Background: Long-term outcome in classic galactosemia is disappointing with impaired IQ, reduced bone mineral density, and fertility problems. Moreover, speech impairment is common with conflicting reports regarding frequency, pattern, and relation to IQ.
Objective: To evaluate speech and cognitive performance in patients with galactosemia.
Methods: Speech performance was evaluated by means of the Hierarchische Wortlisten, a German word-repetition test for the diagnosis of apraxia of speech, using real words and pseudo-words. Cognitive performance was evaluated by use of age-appropriate German versions of the Wechsler Scales.
Results: In a cohort of 32 patients (12 females, 20 males; mean age 21.2 ± 7.2 years) with classic galactosemia, the mean IQ was 76.2 ± 14.8. Eighty-four percent of the patients passed the speech test with errors. Speech errors were much more related to pseudo-words than real words and were predominantly observed in words with three and four syllables. The performance in producing words was correlated to the IQ scores.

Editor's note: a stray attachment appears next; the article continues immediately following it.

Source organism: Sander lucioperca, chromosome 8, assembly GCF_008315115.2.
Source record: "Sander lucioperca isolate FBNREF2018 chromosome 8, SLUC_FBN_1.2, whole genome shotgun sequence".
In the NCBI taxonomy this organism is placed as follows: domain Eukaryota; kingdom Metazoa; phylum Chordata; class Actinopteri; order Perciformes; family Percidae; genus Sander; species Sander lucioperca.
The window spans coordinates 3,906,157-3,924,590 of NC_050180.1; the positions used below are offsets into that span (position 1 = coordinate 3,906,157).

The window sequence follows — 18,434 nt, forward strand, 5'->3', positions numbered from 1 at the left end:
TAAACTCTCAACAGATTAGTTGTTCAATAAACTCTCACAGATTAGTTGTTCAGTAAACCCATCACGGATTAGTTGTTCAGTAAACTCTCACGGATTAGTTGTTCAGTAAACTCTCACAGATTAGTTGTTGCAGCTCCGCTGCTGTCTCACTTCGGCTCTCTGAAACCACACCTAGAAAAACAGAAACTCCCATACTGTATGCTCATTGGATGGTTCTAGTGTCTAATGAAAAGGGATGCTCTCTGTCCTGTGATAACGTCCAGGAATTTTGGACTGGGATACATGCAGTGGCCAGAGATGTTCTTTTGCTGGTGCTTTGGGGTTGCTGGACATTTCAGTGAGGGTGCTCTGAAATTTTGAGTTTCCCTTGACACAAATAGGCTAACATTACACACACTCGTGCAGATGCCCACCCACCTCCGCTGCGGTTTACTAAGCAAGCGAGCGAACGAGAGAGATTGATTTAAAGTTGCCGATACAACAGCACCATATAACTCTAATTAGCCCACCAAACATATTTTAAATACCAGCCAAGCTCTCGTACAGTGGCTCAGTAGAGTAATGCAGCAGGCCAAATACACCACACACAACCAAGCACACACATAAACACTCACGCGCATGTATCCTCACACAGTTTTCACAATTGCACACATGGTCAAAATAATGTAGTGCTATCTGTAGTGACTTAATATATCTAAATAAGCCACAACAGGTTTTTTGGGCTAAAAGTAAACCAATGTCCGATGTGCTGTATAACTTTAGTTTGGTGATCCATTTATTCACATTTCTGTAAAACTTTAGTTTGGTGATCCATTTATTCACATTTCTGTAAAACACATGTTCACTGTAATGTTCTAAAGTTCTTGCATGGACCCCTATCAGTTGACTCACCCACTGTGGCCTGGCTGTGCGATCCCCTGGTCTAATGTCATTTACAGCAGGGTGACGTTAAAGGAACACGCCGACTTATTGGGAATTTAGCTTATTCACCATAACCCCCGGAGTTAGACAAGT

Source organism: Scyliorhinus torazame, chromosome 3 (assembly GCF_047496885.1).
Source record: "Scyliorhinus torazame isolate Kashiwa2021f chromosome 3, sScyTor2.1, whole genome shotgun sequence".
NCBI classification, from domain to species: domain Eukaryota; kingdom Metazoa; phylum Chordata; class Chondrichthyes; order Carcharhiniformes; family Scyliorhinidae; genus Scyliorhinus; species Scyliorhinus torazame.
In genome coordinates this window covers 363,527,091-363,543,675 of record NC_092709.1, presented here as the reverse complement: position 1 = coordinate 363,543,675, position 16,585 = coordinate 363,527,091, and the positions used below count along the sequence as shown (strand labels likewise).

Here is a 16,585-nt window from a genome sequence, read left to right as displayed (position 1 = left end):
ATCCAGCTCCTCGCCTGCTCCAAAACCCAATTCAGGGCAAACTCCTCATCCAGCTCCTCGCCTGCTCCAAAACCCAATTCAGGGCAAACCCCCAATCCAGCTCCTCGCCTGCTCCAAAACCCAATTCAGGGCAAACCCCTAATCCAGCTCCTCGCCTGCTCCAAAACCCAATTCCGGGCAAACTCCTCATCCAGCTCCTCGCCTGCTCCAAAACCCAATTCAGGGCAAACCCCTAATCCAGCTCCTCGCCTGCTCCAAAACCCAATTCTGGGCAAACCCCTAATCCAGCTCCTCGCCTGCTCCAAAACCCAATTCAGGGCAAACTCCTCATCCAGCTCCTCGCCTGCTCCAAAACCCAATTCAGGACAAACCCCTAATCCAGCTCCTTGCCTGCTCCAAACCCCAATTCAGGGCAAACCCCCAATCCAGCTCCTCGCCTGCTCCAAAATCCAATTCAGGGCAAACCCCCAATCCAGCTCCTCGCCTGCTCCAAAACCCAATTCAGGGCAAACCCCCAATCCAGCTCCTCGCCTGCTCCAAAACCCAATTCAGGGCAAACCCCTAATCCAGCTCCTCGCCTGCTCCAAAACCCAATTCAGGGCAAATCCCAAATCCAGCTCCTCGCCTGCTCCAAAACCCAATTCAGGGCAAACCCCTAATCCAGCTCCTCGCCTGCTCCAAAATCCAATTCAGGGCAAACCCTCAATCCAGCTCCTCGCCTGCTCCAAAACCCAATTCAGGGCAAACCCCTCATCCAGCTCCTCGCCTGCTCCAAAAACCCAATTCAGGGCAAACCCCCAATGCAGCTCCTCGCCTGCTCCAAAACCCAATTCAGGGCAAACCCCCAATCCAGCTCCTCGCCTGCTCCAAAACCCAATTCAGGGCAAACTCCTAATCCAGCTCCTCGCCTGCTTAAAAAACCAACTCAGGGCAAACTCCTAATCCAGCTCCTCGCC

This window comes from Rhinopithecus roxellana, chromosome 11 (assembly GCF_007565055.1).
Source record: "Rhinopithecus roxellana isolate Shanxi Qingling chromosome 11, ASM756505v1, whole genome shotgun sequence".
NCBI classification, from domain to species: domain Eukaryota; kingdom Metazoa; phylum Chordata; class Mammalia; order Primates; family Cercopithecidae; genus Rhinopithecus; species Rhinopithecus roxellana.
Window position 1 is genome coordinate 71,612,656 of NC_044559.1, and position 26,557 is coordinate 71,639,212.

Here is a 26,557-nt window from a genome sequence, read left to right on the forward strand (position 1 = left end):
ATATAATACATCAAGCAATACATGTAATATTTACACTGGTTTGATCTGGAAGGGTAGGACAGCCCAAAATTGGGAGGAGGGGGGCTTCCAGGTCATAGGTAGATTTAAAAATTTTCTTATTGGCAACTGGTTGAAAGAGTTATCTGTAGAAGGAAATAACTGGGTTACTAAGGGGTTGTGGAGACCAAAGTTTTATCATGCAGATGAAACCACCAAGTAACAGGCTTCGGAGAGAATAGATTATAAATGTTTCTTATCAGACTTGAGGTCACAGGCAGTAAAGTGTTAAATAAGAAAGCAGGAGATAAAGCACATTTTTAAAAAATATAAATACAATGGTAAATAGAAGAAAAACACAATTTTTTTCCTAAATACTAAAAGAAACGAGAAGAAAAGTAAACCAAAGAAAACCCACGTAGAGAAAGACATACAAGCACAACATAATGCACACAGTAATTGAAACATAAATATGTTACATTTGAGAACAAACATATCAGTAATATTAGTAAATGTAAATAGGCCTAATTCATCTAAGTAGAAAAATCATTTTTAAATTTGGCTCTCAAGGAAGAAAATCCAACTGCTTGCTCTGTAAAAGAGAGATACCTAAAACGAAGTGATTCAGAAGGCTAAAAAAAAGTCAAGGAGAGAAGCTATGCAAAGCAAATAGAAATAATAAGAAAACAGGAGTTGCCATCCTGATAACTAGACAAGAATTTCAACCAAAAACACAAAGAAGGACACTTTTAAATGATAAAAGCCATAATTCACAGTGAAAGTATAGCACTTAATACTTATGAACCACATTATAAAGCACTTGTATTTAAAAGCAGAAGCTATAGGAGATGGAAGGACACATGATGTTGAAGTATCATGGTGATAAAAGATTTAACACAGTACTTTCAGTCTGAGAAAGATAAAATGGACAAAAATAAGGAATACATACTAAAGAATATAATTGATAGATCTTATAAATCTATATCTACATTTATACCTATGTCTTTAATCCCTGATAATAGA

Conclusion: Impairment of speech affects a significant number of patients with galactosemia, appears in early childhood, and persists into adulthood. The pattern of speech impairment may allow labeling as apraxia of speech. In many cases impaired speech is related to decreased IQ.